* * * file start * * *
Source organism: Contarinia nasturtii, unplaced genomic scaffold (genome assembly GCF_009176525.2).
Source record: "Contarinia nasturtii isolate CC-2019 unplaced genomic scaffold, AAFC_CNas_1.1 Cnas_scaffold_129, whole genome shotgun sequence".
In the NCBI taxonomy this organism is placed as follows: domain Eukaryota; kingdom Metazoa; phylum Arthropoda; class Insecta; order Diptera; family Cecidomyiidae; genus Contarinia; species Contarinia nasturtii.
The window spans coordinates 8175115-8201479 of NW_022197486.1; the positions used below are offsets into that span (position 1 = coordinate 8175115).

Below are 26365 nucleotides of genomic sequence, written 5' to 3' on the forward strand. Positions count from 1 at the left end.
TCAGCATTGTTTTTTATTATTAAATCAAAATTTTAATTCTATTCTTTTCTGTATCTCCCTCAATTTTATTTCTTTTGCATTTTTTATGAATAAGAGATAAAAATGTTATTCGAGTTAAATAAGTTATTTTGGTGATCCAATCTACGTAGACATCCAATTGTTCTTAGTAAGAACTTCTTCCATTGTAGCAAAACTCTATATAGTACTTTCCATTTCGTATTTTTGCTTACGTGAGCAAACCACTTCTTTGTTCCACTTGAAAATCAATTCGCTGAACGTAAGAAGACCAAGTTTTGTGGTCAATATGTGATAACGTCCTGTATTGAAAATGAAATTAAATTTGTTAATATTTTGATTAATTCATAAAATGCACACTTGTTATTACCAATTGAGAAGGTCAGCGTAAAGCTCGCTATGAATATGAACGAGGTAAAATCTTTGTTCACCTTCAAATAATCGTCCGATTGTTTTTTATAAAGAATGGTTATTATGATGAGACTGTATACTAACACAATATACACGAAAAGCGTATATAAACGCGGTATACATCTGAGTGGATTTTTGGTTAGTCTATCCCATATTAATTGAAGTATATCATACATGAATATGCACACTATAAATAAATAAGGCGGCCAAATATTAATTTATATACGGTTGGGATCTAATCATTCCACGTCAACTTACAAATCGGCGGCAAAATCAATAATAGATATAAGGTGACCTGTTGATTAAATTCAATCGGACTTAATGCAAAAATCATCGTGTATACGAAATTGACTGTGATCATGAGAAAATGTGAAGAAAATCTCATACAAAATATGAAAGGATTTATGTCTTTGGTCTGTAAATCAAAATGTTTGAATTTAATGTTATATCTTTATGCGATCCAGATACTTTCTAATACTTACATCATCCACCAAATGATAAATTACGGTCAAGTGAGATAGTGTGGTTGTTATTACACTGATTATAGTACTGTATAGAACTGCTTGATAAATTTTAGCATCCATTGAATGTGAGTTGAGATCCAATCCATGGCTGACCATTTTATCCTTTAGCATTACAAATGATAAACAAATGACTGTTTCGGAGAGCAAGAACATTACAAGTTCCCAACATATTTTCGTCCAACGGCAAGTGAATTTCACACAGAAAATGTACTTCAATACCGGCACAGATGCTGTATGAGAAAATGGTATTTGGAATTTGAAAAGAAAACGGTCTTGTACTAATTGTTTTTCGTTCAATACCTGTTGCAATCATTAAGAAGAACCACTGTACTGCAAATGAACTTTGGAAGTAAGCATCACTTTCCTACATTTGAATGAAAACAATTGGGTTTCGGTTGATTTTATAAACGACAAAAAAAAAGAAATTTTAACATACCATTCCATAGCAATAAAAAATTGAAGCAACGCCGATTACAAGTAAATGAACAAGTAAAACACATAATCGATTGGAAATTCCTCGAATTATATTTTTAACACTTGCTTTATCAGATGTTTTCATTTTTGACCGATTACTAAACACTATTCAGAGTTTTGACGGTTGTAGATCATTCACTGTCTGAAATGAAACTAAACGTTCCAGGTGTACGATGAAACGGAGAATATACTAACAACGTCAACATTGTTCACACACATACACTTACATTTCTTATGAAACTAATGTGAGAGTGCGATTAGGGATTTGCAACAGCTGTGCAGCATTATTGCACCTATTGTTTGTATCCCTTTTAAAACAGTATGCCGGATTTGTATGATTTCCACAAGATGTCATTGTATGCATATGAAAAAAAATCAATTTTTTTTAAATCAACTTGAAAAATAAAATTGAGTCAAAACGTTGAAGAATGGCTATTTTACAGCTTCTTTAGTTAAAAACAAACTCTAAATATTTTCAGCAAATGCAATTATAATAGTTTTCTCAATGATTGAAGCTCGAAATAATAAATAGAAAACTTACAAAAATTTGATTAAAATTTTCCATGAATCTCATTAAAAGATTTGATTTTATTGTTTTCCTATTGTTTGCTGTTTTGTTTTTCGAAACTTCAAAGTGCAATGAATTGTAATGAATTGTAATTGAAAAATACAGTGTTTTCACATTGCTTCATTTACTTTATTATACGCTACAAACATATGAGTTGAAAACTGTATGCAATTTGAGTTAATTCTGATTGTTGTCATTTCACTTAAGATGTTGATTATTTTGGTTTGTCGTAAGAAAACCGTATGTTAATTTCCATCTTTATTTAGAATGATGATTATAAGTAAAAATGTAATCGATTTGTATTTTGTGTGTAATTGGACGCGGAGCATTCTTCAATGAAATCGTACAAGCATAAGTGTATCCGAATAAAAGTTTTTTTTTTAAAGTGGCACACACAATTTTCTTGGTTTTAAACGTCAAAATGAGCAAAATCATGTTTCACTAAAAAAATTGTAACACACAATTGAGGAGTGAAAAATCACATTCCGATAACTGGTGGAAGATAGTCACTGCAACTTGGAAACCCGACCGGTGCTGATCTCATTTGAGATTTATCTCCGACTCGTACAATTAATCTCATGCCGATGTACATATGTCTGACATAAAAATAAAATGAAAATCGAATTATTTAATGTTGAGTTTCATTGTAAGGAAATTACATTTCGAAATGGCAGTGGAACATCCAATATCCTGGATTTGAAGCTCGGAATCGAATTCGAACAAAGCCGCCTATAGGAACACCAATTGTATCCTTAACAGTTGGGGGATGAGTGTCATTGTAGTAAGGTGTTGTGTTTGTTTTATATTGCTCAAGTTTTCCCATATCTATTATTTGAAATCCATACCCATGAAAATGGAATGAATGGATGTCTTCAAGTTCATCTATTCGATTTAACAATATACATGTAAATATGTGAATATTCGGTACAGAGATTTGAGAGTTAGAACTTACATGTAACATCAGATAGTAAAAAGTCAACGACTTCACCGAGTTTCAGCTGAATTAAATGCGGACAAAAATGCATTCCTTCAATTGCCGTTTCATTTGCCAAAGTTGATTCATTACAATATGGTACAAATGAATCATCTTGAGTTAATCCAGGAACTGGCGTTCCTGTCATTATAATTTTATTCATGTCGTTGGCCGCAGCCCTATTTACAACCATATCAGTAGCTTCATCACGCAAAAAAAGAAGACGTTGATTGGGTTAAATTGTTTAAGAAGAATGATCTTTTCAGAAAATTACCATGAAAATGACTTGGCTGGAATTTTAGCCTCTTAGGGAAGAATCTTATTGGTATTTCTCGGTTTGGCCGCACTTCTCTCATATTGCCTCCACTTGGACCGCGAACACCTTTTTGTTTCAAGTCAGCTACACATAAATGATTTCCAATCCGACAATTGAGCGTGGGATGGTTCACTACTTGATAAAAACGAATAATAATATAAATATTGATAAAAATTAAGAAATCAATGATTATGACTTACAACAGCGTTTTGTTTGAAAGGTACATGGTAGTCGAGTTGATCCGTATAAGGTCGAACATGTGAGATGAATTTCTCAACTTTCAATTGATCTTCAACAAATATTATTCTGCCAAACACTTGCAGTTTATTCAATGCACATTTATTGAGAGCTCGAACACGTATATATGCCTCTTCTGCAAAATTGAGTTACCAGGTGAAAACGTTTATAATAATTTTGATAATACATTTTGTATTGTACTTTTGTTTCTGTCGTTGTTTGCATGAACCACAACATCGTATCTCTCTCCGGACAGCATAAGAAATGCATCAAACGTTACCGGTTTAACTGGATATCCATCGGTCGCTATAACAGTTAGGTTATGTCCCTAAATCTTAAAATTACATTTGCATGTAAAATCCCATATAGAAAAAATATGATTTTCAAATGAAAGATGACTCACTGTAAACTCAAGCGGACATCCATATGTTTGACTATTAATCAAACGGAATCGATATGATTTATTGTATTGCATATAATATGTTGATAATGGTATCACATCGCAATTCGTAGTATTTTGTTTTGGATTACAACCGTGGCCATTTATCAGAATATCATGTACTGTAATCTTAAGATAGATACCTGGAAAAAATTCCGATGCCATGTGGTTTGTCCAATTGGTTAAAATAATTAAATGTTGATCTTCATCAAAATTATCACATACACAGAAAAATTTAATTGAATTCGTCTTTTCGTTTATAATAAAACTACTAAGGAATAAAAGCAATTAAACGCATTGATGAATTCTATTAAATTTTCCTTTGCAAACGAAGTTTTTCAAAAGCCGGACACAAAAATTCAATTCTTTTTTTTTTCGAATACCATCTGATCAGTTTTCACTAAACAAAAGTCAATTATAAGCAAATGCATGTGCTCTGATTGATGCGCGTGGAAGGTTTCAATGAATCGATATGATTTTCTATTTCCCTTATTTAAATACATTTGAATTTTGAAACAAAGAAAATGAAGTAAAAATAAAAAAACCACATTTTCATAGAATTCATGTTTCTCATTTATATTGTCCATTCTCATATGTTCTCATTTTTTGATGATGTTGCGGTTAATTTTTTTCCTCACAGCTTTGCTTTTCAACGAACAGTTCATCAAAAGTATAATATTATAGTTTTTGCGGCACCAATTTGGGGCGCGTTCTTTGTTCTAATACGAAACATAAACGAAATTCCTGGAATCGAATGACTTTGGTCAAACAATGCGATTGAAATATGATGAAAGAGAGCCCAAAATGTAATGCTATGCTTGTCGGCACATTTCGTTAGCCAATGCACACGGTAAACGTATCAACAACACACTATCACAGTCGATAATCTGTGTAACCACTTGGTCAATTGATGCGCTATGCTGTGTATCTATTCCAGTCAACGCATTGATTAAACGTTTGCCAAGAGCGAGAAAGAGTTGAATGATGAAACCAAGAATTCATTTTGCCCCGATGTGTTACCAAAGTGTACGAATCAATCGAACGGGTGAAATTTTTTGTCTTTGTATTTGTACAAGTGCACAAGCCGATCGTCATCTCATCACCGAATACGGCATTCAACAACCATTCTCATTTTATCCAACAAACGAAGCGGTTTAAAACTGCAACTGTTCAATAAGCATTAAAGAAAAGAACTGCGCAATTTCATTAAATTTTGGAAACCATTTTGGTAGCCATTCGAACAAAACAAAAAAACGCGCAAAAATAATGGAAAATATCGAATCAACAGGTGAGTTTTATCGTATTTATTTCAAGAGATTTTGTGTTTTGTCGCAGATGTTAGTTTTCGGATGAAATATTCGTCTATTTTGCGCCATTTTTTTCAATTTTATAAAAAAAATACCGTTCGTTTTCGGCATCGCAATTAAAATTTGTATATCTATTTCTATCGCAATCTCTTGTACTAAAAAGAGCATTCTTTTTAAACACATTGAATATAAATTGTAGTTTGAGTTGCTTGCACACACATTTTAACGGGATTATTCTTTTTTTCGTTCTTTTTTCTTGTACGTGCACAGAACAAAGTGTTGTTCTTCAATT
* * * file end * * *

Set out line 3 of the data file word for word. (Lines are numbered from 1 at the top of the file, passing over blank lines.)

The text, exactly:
In the NCBI taxonomy this organism is placed as follows: domain Eukaryota; kingdom Metazoa; phylum Arthropoda; class Insecta; order Diptera; family Cecidomyiidae; genus Contarinia; species Contarinia nasturtii.